The Scottish Terrier and Obedience – Part 3 – The Journey
In the first two parts we considered how obedience training might be a good fit for you and your dog, something you can enjoy together. That is a good attitude to take with you as you start your journey. You and your dog will be learning new things. Though there will be goals, milestones along the way; there is also a destination in the journey. Enjoy the time spent with your dog along the way. Like going on a cruise ship, getting there is most of the fun. Do not focus too much on the goals at first. They will come in time.
Dogs and their human companions are all starting from different launching points. Every dog and owner team will have their unique set of strengths and problems. One of the best pieces of advice and encouragement that I received early on was: “You work with what you’ve got.”
I am glad that we started doing obedience before I first heard “Scottish terriers don’t do obedience.” (Or don’t do it well). I am glad that we had instructors who looked forward to working with a Scottie team. I am glad that we did not have instructors who expected less of us because we were a Scottie team.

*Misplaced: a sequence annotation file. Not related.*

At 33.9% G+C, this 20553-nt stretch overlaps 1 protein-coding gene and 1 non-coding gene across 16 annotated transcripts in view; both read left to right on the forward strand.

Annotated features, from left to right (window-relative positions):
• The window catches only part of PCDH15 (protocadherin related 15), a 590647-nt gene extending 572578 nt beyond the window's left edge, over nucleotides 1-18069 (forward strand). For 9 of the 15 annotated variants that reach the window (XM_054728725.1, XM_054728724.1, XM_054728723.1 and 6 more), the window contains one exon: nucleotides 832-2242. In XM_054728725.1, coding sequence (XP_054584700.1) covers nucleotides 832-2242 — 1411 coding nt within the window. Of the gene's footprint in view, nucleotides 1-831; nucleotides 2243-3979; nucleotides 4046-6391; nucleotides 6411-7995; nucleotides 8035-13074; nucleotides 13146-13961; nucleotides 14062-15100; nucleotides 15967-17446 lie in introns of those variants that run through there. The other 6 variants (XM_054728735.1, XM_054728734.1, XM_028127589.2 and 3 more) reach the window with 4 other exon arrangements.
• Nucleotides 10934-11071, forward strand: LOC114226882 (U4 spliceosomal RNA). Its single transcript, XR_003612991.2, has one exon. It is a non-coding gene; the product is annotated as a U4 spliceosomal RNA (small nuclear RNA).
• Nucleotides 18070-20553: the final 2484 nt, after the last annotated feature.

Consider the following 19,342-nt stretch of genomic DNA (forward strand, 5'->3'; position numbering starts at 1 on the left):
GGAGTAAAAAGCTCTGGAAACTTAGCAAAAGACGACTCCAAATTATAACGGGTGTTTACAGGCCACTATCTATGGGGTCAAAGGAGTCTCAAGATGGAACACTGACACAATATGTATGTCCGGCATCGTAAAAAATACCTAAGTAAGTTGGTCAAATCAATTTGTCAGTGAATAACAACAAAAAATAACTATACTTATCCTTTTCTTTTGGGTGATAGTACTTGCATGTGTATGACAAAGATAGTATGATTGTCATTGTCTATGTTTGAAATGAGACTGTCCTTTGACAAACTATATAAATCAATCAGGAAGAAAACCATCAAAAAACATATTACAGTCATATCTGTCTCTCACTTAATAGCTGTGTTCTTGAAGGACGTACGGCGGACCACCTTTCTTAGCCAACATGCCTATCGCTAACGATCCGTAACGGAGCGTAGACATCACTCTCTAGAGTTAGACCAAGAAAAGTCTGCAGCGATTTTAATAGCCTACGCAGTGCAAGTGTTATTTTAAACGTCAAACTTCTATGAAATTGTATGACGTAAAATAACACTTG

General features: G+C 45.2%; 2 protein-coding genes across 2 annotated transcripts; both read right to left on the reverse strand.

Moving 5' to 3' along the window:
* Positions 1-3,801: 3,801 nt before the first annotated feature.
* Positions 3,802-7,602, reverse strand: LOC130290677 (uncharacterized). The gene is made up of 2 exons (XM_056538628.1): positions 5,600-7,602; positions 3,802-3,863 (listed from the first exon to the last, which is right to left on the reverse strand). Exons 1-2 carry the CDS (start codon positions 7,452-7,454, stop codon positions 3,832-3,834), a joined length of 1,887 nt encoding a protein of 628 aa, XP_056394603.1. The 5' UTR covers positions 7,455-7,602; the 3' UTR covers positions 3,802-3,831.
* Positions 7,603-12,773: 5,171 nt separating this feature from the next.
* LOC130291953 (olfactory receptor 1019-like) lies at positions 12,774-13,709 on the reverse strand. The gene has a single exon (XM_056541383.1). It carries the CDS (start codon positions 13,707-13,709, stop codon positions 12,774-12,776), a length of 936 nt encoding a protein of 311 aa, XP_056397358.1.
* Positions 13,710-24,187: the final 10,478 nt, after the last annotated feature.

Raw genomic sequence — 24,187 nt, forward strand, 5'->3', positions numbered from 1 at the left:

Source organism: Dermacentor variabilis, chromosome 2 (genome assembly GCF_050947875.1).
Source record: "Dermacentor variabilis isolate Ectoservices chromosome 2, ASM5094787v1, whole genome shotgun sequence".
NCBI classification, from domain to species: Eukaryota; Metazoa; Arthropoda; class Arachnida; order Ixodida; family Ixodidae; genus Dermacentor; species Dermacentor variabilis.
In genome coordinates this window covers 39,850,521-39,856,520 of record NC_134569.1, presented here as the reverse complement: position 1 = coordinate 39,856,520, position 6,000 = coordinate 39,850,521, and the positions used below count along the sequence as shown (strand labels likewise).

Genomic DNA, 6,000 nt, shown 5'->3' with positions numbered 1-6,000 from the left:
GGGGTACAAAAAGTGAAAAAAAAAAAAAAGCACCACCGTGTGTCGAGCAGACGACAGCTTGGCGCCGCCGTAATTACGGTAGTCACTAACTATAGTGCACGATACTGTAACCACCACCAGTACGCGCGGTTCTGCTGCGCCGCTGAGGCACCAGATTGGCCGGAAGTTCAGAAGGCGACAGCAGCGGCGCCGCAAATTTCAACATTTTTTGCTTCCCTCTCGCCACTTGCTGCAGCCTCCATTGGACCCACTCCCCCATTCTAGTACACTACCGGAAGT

Take that first step in the journey. Find an instructor, class or obedience club that is a good fit for you and your dog. Over the years, I have been to many instructors. They can vary greatly in experience, techniques and teaching ability. It is always a good idea to ask if you can go to a class to observe.
Talk to the instructor and members of the class before you join. Do not assume one class is representative of all. You know your dog best. Make sure you are comfortable with the training techniques. An instructor with experience training terriers is to be desired.
Become aware of the unique Scottish Terrier temperament and physical characteristics which require techniques and adaptations in training that differ from training larger or working breeds.